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As Usual, It's Difficult to Figure Out Raiders

Pro football: Coliseum's Ridley-Thomas is concerned, but Moag says judge's ruling won't affect Rose Bowl.

September 25, 2002|SAM FARMER | TIMES STAFF WRITER

A day after the Raiders were awarded a new trial in their $1.2-billion lawsuit against the NFL over the rights to the Los Angeles market, representatives of the Coliseum and Rose Bowl had vastly different reactions.

"There's no denying the fact that this impacts any group's pursuit of the return of football to the L.A. market," Los Angeles City Councilman Mark Ridley-Thomas, chairman of a Coliseum Commission task force aimed at bringing NFL football back to that stadium, said Tuesday. "We believed that this had been settled. Obviously, it was not. There remains a substantial open issue."

But John Moag, who is leading the charge to bring pro football to the Rose Bowl, said he remains "extremely optimistic" about the chances of that happening and said he doesn't expect the Raider case to have much bearing on the future of football in L.A.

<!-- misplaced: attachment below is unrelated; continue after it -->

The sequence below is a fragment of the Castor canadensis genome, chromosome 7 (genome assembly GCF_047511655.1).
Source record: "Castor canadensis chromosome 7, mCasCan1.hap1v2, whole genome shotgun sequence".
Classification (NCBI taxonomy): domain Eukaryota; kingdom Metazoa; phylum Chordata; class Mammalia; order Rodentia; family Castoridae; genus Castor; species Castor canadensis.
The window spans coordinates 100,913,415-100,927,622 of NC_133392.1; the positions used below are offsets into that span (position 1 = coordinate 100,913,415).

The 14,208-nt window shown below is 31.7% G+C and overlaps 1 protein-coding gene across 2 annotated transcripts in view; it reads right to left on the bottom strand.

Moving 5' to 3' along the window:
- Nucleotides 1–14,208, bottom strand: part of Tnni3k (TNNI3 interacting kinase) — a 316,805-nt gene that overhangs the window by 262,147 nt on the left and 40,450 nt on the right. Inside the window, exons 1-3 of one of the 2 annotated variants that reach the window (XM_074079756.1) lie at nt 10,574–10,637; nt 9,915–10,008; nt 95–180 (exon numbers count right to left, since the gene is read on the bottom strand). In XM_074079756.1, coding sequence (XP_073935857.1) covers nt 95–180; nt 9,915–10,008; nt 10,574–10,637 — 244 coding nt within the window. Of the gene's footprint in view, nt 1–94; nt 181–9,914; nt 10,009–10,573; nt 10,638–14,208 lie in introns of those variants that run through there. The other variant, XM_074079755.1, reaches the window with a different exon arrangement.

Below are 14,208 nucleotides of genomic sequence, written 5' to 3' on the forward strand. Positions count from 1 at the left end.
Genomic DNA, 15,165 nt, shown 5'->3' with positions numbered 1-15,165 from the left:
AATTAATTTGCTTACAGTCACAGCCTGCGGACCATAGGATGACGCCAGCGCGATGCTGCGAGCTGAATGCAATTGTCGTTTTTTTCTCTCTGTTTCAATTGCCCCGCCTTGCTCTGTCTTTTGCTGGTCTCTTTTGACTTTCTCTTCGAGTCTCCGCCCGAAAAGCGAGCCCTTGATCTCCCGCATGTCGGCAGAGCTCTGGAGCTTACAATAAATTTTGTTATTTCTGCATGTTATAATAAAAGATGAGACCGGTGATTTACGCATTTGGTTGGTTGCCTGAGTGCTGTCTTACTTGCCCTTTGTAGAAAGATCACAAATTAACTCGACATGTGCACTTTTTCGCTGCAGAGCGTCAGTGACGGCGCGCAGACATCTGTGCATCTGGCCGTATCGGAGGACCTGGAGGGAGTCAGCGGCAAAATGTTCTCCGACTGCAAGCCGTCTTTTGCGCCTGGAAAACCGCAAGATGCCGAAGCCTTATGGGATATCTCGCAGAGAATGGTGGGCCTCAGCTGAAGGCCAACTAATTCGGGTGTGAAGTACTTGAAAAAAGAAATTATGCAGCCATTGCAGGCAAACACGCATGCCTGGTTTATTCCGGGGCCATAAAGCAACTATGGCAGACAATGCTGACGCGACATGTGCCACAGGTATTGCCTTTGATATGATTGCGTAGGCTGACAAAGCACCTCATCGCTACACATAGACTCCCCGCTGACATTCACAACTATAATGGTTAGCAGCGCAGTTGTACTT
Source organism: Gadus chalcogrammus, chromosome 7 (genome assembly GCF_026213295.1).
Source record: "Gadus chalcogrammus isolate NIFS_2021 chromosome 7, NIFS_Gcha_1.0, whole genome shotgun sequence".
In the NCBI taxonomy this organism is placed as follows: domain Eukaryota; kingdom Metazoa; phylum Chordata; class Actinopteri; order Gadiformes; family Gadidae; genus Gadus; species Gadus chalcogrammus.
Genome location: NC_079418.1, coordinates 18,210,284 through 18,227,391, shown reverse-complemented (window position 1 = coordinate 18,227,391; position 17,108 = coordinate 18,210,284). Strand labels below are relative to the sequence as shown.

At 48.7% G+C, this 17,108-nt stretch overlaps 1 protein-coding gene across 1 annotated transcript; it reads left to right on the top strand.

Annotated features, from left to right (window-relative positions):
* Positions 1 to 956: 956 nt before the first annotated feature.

"I don't know that the judge's decision has anything to do at all with the progression of the return of football to L.A.," said Moag, chairman of a Maryland sports investment-banking firm who cleared the way for the Cleveland Browns' move to Baltimore. "It has nothing to do with our moving forward and putting a team in L.A."

Bill Thomson, chairman of the Rose Bowl's tenant-recruitment committee, recently made it clear that stadium officials have no interest in trying to woo the Raiders, who left L.A. for Oakland after the 1994 season.

Asked Monday about the decision to award a new trial, NFL Vice President Joe Browne said the league was "disappointed."

On Tuesday, league spokesman Greg Aiello declined to make further comment on the situation.

Ridley-Thomas said underestimating the courtroom acumen of Raider owner Al Davis is risky at best. "Even in Al Davis' advanced years, he's warming up to pin back Roger Goodell's ears," the councilman said, referring to the league's chief operating officer who oversees all stadium-related matters.

"This not good news for the NFL, nor is it good news for the L.A. market," he continued. "The NFL blew its opportunity to settle all this when it could have in 1999, when the opportunity for a franchise was much more clear and you had motivated parties ready to step up."

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